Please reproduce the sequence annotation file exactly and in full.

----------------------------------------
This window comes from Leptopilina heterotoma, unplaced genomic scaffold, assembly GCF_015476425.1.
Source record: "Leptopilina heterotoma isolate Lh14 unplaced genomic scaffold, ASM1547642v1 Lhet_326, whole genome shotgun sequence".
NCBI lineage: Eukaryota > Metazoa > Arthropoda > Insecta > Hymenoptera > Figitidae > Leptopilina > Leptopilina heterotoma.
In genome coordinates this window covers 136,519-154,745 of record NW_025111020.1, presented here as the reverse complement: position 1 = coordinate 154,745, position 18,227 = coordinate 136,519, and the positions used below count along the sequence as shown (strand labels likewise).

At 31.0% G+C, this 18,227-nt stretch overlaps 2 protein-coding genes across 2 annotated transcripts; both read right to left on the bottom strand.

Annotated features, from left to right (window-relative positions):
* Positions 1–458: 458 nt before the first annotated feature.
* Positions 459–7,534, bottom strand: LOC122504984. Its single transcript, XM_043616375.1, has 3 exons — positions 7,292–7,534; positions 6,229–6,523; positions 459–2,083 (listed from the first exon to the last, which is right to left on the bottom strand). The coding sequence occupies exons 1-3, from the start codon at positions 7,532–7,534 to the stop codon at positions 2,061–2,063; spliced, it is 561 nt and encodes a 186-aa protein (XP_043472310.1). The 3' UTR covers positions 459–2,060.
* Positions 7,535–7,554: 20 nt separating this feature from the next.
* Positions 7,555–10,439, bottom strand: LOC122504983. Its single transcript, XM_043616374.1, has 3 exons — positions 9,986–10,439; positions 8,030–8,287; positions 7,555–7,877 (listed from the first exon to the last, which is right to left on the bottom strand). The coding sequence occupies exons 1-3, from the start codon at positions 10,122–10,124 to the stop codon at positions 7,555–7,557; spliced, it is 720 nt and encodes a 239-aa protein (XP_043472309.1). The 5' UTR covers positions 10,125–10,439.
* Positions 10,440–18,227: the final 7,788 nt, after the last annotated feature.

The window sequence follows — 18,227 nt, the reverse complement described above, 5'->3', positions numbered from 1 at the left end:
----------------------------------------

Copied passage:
This window comes from Leptopilina heterotoma, unplaced genomic scaffold, assembly GCF_015476425.1.
Source record: "Leptopilina heterotoma isolate Lh14 unplaced genomic scaffold, ASM1547642v1 Lhet_326, whole genome shotgun sequence".
NCBI lineage: Eukaryota > Metazoa > Arthropoda > Insecta > Hymenoptera > Figitidae > Leptopilina > Leptopilina heterotoma.
In genome coordinates this window covers 136,519-154,745 of record NW_025111020.1, presented here as the reverse complement: position 1 = coordinate 154,745, position 18,227 = coordinate 136,519, and the positions used below count along the sequence as shown (strand labels likewise).

At 31.0% G+C, this 18,227-nt stretch overlaps 2 protein-coding genes across 2 annotated transcripts; both read right to left on the bottom strand.

Annotated features, from left to right (window-relative positions):
* Positions 1–458: 458 nt before the first annotated feature.
* Positions 459–7,534, bottom strand: LOC122504984. Its single transcript, XM_043616375.1, has 3 exons — positions 7,292–7,534; positions 6,229–6,523; positions 459–2,083 (listed from the first exon to the last, which is right to left on the bottom strand). The coding sequence occupies exons 1-3, from the start codon at positions 7,532–7,534 to the stop codon at positions 2,061–2,063; spliced, it is 561 nt and encodes a 186-aa protein (XP_043472310.1). The 3' UTR covers positions 459–2,060.
* Positions 7,535–7,554: 20 nt separating this feature from the next.
* Positions 7,555–10,439, bottom strand: LOC122504983. Its single transcript, XM_043616374.1, has 3 exons — positions 9,986–10,439; positions 8,030–8,287; positions 7,555–7,877 (listed from the first exon to the last, which is right to left on the bottom strand). The coding sequence occupies exons 1-3, from the start codon at positions 10,122–10,124 to the stop codon at positions 7,555–7,557; spliced, it is 720 nt and encodes a 239-aa protein (XP_043472309.1). The 5' UTR covers positions 10,125–10,439.
* Positions 10,440–18,227: the final 7,788 nt, after the last annotated feature.

The window sequence follows — 18,227 nt, the reverse complement described above, 5'->3', positions numbered from 1 at the left end: